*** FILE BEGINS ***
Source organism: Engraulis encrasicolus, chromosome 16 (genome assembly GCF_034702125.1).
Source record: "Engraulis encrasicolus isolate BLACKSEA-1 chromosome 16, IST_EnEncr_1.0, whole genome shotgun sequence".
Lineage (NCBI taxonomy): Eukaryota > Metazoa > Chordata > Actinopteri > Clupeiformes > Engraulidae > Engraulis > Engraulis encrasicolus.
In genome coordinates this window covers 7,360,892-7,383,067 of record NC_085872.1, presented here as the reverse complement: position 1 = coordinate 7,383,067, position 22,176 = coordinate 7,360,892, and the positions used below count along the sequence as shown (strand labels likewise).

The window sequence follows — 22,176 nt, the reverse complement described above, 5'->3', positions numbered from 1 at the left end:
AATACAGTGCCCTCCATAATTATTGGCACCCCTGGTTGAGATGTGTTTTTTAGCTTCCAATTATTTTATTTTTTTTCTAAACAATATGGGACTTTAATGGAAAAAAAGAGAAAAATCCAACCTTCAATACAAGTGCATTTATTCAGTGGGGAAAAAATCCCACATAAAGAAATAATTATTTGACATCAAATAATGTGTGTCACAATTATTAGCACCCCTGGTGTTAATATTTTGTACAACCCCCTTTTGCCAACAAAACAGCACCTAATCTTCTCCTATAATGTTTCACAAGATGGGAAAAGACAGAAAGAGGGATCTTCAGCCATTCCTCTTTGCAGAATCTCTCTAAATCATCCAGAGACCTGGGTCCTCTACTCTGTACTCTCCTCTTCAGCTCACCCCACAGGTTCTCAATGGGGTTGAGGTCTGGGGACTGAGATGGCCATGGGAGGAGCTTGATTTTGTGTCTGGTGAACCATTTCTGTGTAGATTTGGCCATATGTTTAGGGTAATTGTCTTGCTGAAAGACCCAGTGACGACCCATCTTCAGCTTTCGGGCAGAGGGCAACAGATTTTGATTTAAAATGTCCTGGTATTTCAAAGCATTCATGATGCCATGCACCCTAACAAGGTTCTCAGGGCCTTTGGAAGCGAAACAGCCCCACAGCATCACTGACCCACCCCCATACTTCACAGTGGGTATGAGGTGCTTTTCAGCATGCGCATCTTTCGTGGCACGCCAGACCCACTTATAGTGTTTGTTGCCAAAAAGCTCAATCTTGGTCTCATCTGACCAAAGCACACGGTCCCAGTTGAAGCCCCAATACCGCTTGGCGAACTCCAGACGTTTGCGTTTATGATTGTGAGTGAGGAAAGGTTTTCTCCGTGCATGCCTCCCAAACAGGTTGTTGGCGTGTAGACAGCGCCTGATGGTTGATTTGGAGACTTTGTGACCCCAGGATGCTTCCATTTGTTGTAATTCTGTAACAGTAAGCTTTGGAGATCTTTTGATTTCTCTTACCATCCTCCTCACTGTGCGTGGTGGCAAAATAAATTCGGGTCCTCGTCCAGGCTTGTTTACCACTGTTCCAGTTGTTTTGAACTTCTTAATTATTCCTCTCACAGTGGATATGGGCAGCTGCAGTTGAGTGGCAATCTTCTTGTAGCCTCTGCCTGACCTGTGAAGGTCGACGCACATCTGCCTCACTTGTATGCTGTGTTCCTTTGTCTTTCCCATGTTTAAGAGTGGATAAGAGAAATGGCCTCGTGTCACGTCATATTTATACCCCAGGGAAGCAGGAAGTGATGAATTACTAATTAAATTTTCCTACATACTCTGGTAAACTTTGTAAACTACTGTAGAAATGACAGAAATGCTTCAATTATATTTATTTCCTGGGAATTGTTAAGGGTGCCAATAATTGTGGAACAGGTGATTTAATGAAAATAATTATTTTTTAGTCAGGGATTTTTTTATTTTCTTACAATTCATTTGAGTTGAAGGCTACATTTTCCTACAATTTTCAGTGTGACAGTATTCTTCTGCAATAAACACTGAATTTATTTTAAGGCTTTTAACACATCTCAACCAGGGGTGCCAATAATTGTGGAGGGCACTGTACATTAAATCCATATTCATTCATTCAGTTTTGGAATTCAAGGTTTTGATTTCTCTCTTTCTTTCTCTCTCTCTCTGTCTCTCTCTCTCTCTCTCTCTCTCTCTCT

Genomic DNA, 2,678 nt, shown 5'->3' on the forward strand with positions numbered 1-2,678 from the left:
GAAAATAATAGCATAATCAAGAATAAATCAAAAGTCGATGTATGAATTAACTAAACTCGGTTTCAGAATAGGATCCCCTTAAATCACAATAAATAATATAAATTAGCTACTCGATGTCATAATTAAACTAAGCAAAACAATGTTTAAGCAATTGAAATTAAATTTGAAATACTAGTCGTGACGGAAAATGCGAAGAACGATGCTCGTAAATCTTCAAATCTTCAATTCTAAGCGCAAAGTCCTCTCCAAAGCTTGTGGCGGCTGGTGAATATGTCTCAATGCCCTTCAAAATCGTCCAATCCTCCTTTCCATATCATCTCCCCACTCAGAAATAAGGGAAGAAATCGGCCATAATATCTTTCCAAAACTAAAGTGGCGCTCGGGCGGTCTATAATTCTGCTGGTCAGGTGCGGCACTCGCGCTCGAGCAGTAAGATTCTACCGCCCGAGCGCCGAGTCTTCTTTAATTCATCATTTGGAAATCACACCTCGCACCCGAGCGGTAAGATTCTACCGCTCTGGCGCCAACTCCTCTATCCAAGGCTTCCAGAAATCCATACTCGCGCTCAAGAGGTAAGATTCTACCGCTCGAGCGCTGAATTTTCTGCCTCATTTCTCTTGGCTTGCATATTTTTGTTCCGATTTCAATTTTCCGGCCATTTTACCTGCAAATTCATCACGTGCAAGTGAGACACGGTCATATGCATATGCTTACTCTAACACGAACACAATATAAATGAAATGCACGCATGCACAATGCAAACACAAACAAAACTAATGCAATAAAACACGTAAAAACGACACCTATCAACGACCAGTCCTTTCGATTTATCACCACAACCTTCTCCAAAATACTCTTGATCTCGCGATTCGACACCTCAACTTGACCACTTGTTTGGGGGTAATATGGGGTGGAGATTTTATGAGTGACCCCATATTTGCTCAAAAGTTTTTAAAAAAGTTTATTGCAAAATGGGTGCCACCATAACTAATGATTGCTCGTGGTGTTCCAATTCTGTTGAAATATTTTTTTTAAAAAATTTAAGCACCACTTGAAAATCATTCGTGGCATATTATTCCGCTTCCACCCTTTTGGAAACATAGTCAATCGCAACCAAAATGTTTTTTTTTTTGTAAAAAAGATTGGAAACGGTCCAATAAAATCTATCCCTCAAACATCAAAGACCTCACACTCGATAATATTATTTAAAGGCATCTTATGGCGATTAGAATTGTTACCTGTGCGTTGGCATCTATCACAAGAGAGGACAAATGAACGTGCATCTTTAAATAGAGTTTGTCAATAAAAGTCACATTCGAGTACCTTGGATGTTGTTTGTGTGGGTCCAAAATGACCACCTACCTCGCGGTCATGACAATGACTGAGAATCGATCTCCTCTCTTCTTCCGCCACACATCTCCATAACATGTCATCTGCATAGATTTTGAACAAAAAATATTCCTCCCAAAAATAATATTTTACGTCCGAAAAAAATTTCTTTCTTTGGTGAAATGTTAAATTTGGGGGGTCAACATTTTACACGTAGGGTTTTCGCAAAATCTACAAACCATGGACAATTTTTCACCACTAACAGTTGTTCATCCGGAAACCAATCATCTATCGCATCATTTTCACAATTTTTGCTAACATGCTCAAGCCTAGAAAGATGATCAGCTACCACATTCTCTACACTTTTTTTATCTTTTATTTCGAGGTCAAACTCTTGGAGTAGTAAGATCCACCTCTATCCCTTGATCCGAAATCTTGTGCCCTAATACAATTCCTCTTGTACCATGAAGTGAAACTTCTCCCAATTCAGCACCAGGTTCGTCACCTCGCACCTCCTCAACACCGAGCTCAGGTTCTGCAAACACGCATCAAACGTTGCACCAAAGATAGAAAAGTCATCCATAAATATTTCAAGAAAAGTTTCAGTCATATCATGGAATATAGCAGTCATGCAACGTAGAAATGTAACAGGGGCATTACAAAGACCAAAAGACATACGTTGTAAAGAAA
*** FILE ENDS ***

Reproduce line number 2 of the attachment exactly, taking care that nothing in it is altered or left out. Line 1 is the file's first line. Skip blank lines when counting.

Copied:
Source record: "Engraulis encrasicolus isolate BLACKSEA-1 chromosome 16, IST_EnEncr_1.0, whole genome shotgun sequence".